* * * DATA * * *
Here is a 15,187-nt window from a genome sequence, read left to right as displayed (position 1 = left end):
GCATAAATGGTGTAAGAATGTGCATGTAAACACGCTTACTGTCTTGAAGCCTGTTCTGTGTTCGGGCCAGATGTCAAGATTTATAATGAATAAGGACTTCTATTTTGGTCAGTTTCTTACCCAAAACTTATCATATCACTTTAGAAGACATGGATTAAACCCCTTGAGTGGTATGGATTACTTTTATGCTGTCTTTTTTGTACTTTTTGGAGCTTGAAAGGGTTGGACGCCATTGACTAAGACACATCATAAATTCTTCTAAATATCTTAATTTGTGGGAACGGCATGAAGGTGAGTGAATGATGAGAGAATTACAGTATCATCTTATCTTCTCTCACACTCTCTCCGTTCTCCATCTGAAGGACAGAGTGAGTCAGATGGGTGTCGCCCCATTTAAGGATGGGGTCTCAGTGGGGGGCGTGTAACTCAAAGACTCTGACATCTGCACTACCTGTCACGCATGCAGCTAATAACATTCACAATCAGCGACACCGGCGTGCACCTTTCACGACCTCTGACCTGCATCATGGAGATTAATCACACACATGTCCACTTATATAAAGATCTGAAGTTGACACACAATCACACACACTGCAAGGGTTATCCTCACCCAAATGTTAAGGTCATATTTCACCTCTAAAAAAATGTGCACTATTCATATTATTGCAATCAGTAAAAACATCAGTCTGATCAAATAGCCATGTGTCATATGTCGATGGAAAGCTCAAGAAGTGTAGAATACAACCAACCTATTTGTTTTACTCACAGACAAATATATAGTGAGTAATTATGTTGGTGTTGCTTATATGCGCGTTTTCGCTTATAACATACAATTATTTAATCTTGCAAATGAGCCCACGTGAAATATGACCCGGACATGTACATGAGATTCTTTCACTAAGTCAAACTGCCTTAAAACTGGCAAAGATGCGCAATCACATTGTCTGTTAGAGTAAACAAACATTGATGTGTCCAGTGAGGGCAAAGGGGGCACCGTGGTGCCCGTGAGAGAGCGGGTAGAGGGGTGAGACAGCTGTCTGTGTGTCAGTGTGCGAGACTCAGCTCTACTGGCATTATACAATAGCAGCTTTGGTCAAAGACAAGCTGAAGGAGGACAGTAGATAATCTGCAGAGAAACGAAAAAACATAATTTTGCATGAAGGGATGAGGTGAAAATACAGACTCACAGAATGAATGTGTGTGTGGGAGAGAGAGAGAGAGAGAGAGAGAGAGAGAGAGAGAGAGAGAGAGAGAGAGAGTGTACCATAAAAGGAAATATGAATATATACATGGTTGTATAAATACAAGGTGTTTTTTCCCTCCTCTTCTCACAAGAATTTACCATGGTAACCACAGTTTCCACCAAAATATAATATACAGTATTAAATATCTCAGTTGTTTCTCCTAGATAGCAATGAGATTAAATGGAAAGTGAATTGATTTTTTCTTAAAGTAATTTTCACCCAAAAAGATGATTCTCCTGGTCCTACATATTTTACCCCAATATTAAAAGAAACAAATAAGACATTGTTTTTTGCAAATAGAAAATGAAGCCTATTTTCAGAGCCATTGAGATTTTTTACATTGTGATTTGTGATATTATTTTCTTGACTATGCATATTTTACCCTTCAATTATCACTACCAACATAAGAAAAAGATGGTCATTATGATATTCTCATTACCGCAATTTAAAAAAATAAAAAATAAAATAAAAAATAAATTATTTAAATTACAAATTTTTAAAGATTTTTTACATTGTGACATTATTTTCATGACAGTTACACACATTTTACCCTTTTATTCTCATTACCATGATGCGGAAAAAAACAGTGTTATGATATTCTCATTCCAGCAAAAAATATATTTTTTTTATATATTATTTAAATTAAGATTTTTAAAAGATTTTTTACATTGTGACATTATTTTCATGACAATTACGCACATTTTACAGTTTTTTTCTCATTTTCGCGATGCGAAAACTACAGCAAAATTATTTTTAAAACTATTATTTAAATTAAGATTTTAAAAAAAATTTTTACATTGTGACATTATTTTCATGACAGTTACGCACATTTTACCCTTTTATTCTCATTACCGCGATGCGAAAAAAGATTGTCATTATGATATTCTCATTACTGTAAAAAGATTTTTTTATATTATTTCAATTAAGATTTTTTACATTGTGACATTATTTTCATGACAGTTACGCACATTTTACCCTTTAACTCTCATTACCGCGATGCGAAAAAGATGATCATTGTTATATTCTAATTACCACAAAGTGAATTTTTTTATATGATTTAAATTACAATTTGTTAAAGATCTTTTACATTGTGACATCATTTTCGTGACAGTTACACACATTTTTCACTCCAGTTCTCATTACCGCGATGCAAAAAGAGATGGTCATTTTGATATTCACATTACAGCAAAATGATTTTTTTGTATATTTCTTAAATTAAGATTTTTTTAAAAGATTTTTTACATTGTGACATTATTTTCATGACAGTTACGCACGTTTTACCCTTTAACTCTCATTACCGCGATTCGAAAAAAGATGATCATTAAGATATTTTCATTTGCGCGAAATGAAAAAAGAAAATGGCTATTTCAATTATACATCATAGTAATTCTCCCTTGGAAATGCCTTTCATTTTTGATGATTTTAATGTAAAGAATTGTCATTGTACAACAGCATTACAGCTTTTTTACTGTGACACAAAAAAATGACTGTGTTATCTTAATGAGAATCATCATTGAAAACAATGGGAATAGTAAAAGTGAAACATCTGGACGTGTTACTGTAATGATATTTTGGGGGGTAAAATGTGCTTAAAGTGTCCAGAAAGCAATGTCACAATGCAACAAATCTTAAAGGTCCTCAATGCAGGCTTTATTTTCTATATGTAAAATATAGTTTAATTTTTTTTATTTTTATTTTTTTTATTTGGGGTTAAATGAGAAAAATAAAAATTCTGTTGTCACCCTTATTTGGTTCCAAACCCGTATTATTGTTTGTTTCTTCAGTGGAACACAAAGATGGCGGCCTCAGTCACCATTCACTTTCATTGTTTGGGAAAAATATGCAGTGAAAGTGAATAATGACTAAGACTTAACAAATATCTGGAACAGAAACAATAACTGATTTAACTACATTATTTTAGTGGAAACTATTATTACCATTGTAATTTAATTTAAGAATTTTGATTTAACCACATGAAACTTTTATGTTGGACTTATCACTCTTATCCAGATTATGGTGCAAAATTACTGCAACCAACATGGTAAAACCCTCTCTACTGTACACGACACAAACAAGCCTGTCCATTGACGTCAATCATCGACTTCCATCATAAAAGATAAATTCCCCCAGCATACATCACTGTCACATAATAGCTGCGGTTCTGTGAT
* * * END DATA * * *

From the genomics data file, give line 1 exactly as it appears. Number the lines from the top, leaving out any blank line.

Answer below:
Here is a 15,187-nt window from a genome sequence, read left to right as displayed (position 1 = left end):